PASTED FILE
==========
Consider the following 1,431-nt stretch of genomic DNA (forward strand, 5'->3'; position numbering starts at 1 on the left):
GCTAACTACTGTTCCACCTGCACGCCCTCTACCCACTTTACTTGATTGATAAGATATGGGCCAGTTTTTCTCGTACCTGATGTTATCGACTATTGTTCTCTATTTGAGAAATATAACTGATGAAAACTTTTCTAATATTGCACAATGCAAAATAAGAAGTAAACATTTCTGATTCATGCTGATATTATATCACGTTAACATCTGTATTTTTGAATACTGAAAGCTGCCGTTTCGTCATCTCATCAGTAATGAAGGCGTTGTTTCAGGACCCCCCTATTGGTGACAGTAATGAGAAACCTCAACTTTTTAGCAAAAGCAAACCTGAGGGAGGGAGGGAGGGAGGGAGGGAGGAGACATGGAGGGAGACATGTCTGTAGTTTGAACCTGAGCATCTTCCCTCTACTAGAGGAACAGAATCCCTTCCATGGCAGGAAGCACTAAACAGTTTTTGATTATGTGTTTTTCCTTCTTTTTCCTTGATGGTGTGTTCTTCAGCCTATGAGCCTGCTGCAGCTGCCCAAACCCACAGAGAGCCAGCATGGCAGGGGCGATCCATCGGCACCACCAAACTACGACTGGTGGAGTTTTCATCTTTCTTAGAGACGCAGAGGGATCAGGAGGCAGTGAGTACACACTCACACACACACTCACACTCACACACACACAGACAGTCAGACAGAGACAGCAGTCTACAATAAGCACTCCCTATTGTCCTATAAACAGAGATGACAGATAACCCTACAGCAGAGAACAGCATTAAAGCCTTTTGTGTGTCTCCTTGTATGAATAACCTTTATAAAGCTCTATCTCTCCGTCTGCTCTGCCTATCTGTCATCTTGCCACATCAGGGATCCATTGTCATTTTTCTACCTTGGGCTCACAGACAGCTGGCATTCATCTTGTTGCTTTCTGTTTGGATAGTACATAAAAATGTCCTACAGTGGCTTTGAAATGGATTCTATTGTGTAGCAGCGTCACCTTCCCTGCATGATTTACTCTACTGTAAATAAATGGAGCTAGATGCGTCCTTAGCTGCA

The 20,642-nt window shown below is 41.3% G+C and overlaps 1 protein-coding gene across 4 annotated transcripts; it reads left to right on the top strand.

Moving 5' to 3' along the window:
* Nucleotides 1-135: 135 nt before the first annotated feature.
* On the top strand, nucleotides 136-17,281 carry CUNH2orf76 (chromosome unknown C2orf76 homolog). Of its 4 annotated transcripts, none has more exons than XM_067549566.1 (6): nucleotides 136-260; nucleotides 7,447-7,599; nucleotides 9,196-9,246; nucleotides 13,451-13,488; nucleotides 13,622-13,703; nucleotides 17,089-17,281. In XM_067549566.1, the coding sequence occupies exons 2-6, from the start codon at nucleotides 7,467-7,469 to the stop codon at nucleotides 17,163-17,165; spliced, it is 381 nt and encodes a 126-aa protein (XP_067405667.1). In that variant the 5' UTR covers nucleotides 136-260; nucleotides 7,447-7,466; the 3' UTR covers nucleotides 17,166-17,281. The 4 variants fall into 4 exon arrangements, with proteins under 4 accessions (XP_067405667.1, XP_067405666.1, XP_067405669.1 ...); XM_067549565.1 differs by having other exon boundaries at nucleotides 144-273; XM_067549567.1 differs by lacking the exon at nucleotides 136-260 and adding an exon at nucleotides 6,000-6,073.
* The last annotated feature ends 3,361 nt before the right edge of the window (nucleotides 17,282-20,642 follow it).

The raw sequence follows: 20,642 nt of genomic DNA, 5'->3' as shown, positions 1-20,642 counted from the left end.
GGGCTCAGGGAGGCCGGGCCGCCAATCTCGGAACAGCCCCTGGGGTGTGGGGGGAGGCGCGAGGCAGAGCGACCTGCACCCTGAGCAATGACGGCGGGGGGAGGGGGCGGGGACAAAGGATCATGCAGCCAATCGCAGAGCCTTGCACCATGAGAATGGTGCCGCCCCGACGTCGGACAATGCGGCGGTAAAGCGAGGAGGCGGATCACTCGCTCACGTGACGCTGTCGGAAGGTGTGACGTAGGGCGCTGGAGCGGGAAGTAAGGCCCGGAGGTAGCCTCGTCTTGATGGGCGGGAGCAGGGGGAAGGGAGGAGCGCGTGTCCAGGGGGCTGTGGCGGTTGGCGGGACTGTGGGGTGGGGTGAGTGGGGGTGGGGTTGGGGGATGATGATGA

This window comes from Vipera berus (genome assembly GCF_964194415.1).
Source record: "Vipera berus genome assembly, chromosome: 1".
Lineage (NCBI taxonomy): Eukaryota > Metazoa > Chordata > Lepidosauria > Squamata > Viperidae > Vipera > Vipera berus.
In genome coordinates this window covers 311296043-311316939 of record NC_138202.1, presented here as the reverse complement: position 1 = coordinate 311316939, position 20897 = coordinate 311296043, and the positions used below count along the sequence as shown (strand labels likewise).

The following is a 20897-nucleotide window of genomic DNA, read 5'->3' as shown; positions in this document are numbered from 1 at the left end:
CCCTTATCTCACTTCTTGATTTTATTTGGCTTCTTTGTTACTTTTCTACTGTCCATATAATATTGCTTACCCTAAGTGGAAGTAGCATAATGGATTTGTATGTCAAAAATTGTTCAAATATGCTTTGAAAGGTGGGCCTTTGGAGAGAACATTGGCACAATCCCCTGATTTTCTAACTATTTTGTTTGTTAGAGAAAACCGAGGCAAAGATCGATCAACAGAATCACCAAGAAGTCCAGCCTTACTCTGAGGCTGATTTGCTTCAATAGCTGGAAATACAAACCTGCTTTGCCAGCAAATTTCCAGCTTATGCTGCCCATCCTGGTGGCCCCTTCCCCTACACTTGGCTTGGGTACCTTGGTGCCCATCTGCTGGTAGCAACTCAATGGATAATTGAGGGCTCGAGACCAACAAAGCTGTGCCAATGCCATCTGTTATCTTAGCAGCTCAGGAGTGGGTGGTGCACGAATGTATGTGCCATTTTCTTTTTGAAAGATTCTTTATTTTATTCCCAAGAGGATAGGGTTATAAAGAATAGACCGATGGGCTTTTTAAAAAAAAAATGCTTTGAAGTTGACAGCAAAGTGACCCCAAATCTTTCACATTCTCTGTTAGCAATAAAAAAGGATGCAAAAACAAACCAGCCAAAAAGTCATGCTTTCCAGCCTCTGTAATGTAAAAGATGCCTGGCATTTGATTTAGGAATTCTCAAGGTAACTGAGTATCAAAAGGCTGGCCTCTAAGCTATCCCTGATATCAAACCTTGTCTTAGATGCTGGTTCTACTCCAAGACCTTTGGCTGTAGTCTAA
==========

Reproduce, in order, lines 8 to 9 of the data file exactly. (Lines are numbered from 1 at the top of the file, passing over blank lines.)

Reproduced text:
The raw sequence follows: 20,642 nt of genomic DNA, 5'->3' as shown, positions 1-20,642 counted from the left end.
GGGCTCAGGGAGGCCGGGCCGCCAATCTCGGAACAGCCCCTGGGGTGTGGGGGGAGGCGCGAGGCAGAGCGACCTGCACCCTGAGCAATGACGGCGGGGGGAGGGGGCGGGGACAAAGGATCATGCAGCCAATCGCAGAGCCTTGCACCATGAGAATGGTGCCGCCCCGACGTCGGACAATGCGGCGGTAAAGCGAGGAGGCGGATCACTCGCTCACGTGACGCTGTCGGAAGGTGTGACGTAGGGCGCTGGAGCGGGAAGTAAGGCCCGGAGGTAGCCTCGTCTTGATGGGCGGGAGCAGGGGGAAGGGAGGAGCGCGTGTCCAGGGGGCTGTGGCGGTTGGCGGGACTGTGGGGTGGGGTGAGTGGGGGTGGGGTTGGGGGATGATGATGA